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Goodyear Tire & Rubber Co. v. Travelers Casualty and Surety Co.

United States District Court, W.D. Pennsylvania

December 22, 2014

THE GOODYEAR TIRE & RUBBER COMPANY, Plaintiff,
v.
TRAVELERS CASUALTY AND SURETY COMPANY (f/k/a AETNA CASUALTY AND SURETY COMPANY), AND TRAVELERS INDEMNITY COMPANY, Defendants.

MEMORANDUM OPINION

JOY FLOWERS CONTI, Chief District Judge.

I. Introduction

The Goodyear Tire & Rubber Company ("Goodyear") sued Travelers Casualty and Surety Company ("Travelers Casualty") and Travelers Indemnity Company ("Travelers Indemnity", and together with Travelers Casualty, "Travelers" or "Defendants") for breach of contract with respect to certain primary liability and umbrella policies. Goodyear seeks damages and declaratory judgments pertaining to Travelers' duties to defend and indemnify Goodyear with respect to certain asbestos-related claims filed against it. (ECF No. 9). Presently pending before the court are cross-motions for "Partial Summary Judgment on Threshold Issues, " pursuant to Rule 56 of the Federal Rules of Civil Procedure, filed by Travelers, (ECF No. 92), and Goodyear, (ECF No. 96). Upon consideration of the parties' submissions and the applicable law, the court finds, as a matter of law, that certain umbrella insurance policies were only clarified by subsequent "No Drop Down" endorsements. The "No Drop Down" endorsements did not modify or change any provision of the relevant umbrella policies and had no effect on Goodyear's right under the umbrella policies to file individual claims which each encompass the covered damages of multiple individuals that arise out of a single occurrence. Goodyear's motion will be granted, and Travelers' motion will be denied.

II. Factual Background and Procedural History[1]

The relationship between Travelers as insurer and Goodyear as insured reaches back several decades. Relevant to the present inquiry, Travelers Indemnity issued a series of policies which generally insured Goodyear at the primary level, without interruption, from January 1, 1971, through January 1, 1977. (ECF Nos. 98, ¶¶ 12-15; 20-1). In addition to this primary liability coverage, Travelers Indemnity issued three "catastrophe umbrella policies" ("T-CUPs"), which consecutively provided coverage to Goodyear for certain liabilities in excess of the limits specified by underlying primary policies from July 1, 1973, through July 1, 1980.[2] Goodyear's insurance broker throughout the existence of the T-CUPs was Alexander & Alexander ("A&A"). (ECF No. 94, ¶ 35). During this timeframe, the exposure of individuals to asbestos-containing products either produced by Goodyear or utilized at Goodyear's premises led to a considerable number of lawsuits being filed against Goodyear for the allegedly resulting injuries of those individuals. (ECF No. 9, ¶¶ 9, 14). The parties dispute the extent to which Travelers must defend or indemnify Goodyear in these suits pursuant to the terms of the T-CUPs and based on their course of conduct, both with respect to the T-CUPs themselves and the underlying primary liability policies.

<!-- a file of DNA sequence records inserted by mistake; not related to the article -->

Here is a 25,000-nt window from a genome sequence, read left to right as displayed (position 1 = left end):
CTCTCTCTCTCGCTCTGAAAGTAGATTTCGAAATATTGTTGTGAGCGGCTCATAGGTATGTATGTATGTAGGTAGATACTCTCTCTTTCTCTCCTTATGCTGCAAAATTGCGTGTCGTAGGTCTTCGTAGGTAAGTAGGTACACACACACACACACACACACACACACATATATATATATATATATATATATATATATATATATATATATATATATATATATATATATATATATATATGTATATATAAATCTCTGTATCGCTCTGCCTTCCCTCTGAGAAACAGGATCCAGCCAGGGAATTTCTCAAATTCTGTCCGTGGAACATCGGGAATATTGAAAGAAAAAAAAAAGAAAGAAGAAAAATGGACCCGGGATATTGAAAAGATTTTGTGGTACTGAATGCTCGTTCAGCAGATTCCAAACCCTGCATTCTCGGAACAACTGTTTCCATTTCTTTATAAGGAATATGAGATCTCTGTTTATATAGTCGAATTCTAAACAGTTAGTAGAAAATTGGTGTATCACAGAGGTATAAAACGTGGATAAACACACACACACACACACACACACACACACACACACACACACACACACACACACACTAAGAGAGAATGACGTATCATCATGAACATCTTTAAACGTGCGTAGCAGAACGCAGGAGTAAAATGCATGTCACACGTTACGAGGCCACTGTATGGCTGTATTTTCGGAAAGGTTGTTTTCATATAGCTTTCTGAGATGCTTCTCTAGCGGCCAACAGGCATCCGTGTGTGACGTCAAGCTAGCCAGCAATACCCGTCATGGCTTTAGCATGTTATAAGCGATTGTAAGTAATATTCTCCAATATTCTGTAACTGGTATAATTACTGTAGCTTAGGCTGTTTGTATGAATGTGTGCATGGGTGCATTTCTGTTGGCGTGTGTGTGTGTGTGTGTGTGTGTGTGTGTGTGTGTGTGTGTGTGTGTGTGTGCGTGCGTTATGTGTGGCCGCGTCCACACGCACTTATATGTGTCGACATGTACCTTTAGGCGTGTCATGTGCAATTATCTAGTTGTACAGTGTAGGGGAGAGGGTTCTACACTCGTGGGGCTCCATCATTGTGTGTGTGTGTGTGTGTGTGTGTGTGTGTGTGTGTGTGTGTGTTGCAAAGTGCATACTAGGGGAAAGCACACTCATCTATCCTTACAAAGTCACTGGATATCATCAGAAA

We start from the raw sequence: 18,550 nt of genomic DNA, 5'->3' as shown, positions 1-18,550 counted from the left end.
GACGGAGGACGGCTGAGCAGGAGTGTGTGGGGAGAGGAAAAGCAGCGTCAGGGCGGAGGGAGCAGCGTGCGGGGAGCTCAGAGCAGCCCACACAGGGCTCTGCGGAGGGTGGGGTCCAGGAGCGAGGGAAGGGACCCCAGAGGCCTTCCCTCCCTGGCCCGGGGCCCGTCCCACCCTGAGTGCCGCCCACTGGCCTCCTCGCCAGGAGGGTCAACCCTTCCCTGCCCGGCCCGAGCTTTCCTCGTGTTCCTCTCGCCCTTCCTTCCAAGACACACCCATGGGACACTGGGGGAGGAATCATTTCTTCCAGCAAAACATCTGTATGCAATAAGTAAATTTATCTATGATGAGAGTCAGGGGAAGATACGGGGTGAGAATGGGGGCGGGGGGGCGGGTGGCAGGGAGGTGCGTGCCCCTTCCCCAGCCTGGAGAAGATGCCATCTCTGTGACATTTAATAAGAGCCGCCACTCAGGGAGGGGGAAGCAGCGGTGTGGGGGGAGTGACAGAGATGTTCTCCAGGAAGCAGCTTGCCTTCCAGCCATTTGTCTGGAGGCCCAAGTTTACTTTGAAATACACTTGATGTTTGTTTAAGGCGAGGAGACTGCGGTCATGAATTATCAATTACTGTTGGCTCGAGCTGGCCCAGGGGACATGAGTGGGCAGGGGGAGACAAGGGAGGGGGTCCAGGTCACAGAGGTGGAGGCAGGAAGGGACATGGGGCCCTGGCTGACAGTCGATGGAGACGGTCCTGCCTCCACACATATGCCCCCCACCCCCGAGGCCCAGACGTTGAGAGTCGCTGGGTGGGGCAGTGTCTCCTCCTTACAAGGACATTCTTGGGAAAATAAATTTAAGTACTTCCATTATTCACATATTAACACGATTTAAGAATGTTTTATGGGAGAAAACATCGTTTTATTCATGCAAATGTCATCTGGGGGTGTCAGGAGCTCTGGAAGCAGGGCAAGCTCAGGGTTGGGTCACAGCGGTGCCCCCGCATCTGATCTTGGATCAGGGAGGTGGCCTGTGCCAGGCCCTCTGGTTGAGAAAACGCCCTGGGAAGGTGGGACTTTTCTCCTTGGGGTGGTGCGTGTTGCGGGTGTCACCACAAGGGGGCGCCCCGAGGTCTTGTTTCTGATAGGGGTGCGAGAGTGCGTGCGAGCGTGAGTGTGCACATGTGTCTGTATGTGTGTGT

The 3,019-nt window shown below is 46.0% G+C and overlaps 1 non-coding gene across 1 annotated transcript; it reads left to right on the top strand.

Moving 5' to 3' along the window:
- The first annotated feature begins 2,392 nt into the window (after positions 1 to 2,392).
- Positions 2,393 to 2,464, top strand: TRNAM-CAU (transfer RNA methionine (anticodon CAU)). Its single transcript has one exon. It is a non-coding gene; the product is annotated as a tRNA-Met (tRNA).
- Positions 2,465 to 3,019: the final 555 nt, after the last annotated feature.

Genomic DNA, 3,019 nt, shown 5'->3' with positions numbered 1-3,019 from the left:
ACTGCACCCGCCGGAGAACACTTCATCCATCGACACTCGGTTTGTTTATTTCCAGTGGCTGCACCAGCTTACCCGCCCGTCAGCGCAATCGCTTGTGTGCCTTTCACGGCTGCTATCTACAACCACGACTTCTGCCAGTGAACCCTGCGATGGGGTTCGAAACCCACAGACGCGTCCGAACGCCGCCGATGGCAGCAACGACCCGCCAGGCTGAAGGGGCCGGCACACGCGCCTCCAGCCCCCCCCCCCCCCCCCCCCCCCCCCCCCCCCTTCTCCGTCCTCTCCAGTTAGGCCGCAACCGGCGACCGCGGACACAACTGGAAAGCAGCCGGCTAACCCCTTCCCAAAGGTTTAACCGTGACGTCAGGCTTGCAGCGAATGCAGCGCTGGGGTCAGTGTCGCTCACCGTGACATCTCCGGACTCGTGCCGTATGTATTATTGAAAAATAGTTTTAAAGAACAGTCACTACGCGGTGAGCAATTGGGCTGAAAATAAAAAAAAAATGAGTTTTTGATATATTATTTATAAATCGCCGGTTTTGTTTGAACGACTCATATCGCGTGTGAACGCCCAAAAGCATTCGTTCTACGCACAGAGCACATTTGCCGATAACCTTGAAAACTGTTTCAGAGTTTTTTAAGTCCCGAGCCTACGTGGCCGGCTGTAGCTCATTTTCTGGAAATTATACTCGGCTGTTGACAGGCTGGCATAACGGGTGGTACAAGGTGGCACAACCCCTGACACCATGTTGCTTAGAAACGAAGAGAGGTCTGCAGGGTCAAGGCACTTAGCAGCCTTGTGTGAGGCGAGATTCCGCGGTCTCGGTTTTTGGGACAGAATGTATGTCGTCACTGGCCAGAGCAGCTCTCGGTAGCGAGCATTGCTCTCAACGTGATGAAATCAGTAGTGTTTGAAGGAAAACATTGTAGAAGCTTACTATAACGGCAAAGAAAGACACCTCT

By their own terms, the T-CUPs are intended
[t]o indemnify the insured for all sums which the insured shall become obligated to pay by reason of the liability imposed by law upon the insured, or assumed by the insured under any contract, for damages in excess of the retained limit because of bodily injury, personal injury, malpractice injury, advertising injury or property damage to which this policy applies.

(ECF No. 95-2A, at 3). The "retained limit" is defined to be "the greater of (1) the total amount of the applicable limits of liability of any underlying insurance or (2) the deductible amount stated in Item 4 of the declarations." (ECF No. 95-2A, at 10). The 1973 T-CUP identifies as underlying insurance the Travelers policy number TR-NSLO-951700 and any renewals and replacements thereof, which had specified limits for claims related to bodily injury of $300, 000 "each person, " $1, 000, 000 "each occurrence, " and $6, 000, 000 "aggregate." (ECF No. 95-2A, at 16). As each of these specified thresholds is higher than the generally applicable deductible of $100, 000 specified in Item 4 of the declarations, this deductible was irrelevant to the determination of coverage for asbestos-related damages under the 1973 T-CUP. (ECF No. 95-2A, at 19).[3]

When the 1976 T-CUP went into effect, the limits of the underlying Travelers general liability policy it referenced had increased across the board. (ECF No. 95-2B, at 18). The "each person" limit was increased to $750, 000 and the "each occurrence" limit was raised to $1, 500, 000. Id . The limit for all claims in the aggregate grew to $20, 000, 000. Id . These "each person" and "each occurrence" coverage attachment points continued to be in effect during the term of the 1979 T-CUP, (ECF No. 95-2C, at 17), although Goodyear's decision to discontinue the underlying Travelers general liability policy and instead to be self-insured for the period beginning January 1, 1977, and ending July 1, 1980, resulted in there being no "aggregate" limit relevant to the 1979 T-CUP. (ECF Nos. 104, ¶¶ 21-22; 95-2C, at 16). Deductibles under the 1976 and 1979 T-CUPs continued to be of no consequence to the determination of coverage for asbestos-related suits because the amounts of the relevant deductibles never exceeded underlying coverage limits. (ECF Nos. 95-2B, at 21; 95-2C, at 15).

All three of the T-CUPs were, at least in part, based on Travelers' umbrella form No. I-4815-2 8-73 (the "Specimen Form"). (ECF Nos. 104, ¶ 7; 94, ¶ 19). The parties disagree about both the degree to which the T-CUPs deviated from the Specimen Form and the extent to which Goodyear was responsible for those deviations. Goodyear asserts that the T-CUPs were written by Travelers based largely on language in the Specimen Form. (ECF No. 104, ¶ 7). Travelers counters by arguing that Goodyear "communicated specific demands regarding its insurance program, and obtained tailored policies in response to these demands, " (ECF No. 94, ¶ 85), and that the T-CUPs "were customized to meet Goodyear's specific insurance needs, " (ECF No. 94, ¶ 17).